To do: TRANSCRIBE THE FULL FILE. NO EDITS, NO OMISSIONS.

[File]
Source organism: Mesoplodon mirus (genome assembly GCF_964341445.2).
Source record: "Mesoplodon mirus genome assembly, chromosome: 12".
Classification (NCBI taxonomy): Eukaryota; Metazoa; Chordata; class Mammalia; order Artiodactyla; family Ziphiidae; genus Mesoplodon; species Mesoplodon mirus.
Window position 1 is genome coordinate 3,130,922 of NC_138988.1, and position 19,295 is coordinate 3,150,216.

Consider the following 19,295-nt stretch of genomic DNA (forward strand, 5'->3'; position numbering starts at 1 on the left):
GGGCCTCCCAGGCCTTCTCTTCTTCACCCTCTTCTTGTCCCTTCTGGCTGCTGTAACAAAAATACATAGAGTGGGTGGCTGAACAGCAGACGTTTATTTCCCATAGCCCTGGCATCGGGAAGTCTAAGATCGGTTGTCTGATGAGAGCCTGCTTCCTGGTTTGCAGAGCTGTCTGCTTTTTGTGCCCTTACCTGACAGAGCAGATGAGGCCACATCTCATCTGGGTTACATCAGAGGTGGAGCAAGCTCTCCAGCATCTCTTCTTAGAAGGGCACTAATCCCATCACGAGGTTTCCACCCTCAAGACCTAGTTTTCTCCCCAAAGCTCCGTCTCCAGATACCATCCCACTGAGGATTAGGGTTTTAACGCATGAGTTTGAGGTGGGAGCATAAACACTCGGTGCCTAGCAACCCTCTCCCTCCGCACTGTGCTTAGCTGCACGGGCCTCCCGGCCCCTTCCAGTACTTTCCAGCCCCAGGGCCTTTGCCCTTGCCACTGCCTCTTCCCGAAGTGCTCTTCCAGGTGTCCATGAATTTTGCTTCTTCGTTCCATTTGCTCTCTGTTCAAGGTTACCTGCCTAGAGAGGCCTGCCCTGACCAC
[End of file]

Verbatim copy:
Source organism: Mesoplodon mirus (genome assembly GCF_964341445.2).
Source record: "Mesoplodon mirus genome assembly, chromosome: 12".
Classification (NCBI taxonomy): Eukaryota; Metazoa; Chordata; class Mammalia; order Artiodactyla; family Ziphiidae; genus Mesoplodon; species Mesoplodon mirus.
Window position 1 is genome coordinate 3,130,922 of NC_138988.1, and position 19,295 is coordinate 3,150,216.

Consider the following 19,295-nt stretch of genomic DNA (forward strand, 5'->3'; position numbering starts at 1 on the left):
GGGCCTCCCAGGCCTTCTCTTCTTCACCCTCTTCTTGTCCCTTCTGGCTGCTGTAACAAAAATACATAGAGTGGGTGGCTGAACAGCAGACGTTTATTTCCCATAGCCCTGGCATCGGGAAGTCTAAGATCGGTTGTCTGATGAGAGCCTGCTTCCTGGTTTGCAGAGCTGTCTGCTTTTTGTGCCCTTACCTGACAGAGCAGATGAGGCCACATCTCATCTGGGTTACATCAGAGGTGGAGCAAGCTCTCCAGCATCTCTTCTTAGAAGGGCACTAATCCCATCACGAGGTTTCCACCCTCAAGACCTAGTTTTCTCCCCAAAGCTCCGTCTCCAGATACCATCCCACTGAGGATTAGGGTTTTAACGCATGAGTTTGAGGTGGGAGCATAAACACTCGGTGCCTAGCAACCCTCTCCCTCCGCACTGTGCTTAGCTGCACGGGCCTCCCGGCCCCTTCCAGTACTTTCCAGCCCCAGGGCCTTTGCCCTTGCCACTGCCTCTTCCCGAAGTGCTCTTCCAGGTGTCCATGAATTTTGCTTCTTCGTTCCATTTGCTCTCTGTTCAAGGTTACCTGCCTAGAGAGGCCTGCCCTGACCAC